April 22. It is a Saturday afternoon in late April, eleven days out from the final boiling day, and all seems familiar. Wild leeks near the Keystone line are poking up 3-4″. Spring beauty buds are tight today but won’t be for long. Witch hobble blossoms and leaves are greening up at the edges. Falls Brook swells with rain; spring freshets chase down to it and will for a little while longer. Mrs. Raven still sits in her nest; Mr. Raven fusses. The sugarbush feels poised for the burst of abundant life.
Familiar too is noting the progress of the woods crew in knocking out taps and rinsing lines. They carry five-gallons of water on their backs to squirt into the tubing at each tap, refilling their backpack tanks at the freshets or at springs. It has been good working weather for the most part: cool, with no remaining rotten snow to wallow in.
As I hiked up to find leeks I recalled that today is Earth Day. At a lecture this winter I learned of the findings of forestry research, how trees network with each other via fungal systems, how they cooperate. Ecologists are modifying the old model of trees competing for resources; it seems they share! I feel so encouraged by news of the example forests have set for us all along. http://e360.yale.edu/features/exploring_how_and_why_trees_talk_to_each_other.
SATURDAY AFTERNOON AT THE OPERA
During the long boil of April 10th, Joe, Ana Lucia, and I brainstormed ideas for an opera to be called The Work with the Sap.
We thought we’d set the scene through a depiction of some of the lowly tasks of the sugarhouse crew. Ana Lucia ( A.L. Fernandez) volunteered to write the libretto. She retreated to a secluded beach in Mexico and just sent this early draft:
El labor de la mañana (The labor of the dawn) (To be sung by the ensemble)
Nos despertamos temprano y nos preparamos para el día que nos trae la savia.
Quita la miel de ayer, ponlo en cubetas, raspa la orillas, echa agua, y aspira.
Ahora nada más falta empezar el fuego y limpiar el de desastre que hicimos.
We wake up early and prepare for the day the Sap brings us.
Remove the syrup from yesterday, put it in buckets, scrape the sides, add water, and vacuum.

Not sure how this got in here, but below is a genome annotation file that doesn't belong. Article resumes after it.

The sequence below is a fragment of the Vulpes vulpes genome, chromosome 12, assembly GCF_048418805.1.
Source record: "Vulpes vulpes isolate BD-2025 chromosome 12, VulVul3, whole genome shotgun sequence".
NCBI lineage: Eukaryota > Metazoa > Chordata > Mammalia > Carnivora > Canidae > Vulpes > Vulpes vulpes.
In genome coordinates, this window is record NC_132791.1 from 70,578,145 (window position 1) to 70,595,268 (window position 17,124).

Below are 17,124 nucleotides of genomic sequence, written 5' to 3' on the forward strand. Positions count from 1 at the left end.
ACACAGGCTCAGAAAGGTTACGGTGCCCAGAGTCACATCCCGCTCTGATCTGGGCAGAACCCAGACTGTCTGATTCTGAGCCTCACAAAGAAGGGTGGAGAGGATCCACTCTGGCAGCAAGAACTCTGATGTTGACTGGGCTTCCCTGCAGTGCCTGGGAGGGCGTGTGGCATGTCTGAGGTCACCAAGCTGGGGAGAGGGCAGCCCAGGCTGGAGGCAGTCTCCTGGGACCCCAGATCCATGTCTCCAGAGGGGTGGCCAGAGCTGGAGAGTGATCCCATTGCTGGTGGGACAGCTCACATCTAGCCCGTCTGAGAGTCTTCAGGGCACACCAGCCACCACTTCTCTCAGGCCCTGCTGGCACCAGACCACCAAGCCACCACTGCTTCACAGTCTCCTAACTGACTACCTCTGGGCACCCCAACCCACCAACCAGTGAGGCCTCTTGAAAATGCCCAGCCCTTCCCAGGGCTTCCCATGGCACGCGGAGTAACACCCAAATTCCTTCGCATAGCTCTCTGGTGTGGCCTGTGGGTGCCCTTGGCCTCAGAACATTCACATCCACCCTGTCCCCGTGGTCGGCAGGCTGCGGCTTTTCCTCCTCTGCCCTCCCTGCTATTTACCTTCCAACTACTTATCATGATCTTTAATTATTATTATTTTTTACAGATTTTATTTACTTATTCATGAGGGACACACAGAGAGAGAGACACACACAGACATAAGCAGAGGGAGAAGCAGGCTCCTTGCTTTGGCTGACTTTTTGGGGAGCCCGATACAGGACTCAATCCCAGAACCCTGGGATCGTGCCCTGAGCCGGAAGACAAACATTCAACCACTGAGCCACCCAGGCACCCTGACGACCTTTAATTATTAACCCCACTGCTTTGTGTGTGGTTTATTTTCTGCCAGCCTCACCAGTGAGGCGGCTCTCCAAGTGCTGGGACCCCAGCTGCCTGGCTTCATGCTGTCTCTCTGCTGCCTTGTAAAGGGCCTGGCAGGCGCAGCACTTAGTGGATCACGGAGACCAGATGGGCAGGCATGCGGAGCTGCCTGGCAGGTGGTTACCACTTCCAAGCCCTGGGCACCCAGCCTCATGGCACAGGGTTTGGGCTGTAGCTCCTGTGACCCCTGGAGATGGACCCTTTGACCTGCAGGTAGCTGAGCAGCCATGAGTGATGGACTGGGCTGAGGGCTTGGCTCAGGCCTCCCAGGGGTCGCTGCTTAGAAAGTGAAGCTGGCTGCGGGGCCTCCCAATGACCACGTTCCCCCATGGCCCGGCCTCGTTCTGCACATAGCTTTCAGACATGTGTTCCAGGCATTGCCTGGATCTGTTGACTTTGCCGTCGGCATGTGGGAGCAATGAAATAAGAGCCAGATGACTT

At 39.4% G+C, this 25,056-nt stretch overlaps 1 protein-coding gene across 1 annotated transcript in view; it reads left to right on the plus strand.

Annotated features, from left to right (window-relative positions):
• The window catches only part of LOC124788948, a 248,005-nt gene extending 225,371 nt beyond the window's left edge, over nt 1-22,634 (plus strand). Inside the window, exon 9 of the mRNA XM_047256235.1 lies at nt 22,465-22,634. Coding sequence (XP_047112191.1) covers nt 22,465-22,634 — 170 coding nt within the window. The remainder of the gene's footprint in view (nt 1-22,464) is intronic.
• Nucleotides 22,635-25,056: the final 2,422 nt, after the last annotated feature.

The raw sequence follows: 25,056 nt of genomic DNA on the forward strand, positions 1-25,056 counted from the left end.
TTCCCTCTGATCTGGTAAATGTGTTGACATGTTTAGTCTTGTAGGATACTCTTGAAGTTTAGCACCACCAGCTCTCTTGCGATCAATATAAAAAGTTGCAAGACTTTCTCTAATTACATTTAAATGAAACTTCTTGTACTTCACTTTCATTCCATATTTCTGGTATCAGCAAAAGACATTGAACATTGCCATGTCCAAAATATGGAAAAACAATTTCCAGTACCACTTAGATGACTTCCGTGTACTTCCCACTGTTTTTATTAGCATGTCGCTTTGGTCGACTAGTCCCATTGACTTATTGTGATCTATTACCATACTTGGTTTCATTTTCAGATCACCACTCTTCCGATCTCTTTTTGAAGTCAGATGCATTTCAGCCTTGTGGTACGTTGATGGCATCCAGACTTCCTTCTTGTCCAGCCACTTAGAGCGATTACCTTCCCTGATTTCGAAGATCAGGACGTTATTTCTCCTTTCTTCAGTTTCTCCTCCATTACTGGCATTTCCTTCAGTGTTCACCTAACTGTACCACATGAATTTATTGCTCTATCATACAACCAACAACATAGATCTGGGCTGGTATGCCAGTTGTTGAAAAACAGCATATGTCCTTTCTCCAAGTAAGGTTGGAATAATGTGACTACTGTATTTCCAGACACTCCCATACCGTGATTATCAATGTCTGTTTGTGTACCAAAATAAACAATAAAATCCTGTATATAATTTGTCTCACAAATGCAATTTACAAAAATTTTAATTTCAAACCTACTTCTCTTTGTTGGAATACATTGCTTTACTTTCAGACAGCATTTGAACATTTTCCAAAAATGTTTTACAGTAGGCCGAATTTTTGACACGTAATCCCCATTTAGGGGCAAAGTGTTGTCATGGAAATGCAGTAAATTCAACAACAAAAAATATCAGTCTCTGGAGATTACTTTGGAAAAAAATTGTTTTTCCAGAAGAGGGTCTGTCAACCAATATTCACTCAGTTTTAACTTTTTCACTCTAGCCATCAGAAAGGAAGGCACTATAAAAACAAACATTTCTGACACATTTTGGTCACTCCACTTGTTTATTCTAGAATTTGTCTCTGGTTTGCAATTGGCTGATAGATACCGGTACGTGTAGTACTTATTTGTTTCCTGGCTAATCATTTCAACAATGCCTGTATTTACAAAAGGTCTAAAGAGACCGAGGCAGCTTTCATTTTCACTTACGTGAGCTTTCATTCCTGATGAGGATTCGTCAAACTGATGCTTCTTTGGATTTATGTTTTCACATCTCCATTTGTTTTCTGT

Now all we need to do is start the fire and clean the disaster we made.
Migración de los barriles (The migration of the drums from the sugarhouse to another building) (Quartet for bass, baritone, tenor, and contralto)
El trabajo que más nos encanta.
Los barriles pesados nos ven de la esquina con una mirada de burla.
Son una muestra de nuestro trabajo largo de los días anteriores.
Te sientes fuerte hoy?
The job we love most.
The heavy drums look at us from the corner with a taunting look.
They are a show of our long work of the days before.
Do you feel strong today?
Drumroll, please. Photo credit: Laurie Silva
Primero, Segundo, Tercero, Cuarto (bass and soprano duet)
Es tiempo de llenar los 40 gallones de miel recién hecha.
Primero, baja los barriles sin que te aplasten.
Segundo, mete agua caliente sin que te quemes.
Tercero, dale vueltas sin que te canses.
Cuarto, saca el agua sin que te salpiques.
Ahora sí estás listo para llenarlo!
It’s time to fill the 40 gallons of fresh syrup.
First, bring down the drums without them smashing you.
Second, fill them with hot water without burning yourself.
Third, roll them around without tiring yourself out.
Fourth, take out the water without splashing yourself.
Now you’re ready to fill it!
The source of tension, altercations, and murderous intentions in The Work with the Sap is the hydrometer, innocently reposing here in the elegant hydrometer cup.
Everyone will get to sing about encounters with it. Here is our powerful tenor, Ross.
The soprano’s turn to check and adjust the density. Over? Under? Quick, the syrup’s backing up in the finish trough!
More exasperating is quickly and efficiently checking the density of syrup built up in the storage tank prior to drumming or bottling. Joe, our bass, deliberates before comparing the reading he gets (Brix scale) with the density chart.
The aria for this trio goes on for twenty minutes explaining how it takes three people twenty minutes to agree on a hydrometer reading, while a mad woman cries (coloratura here) through the steam. Photo credit: Laurie Silva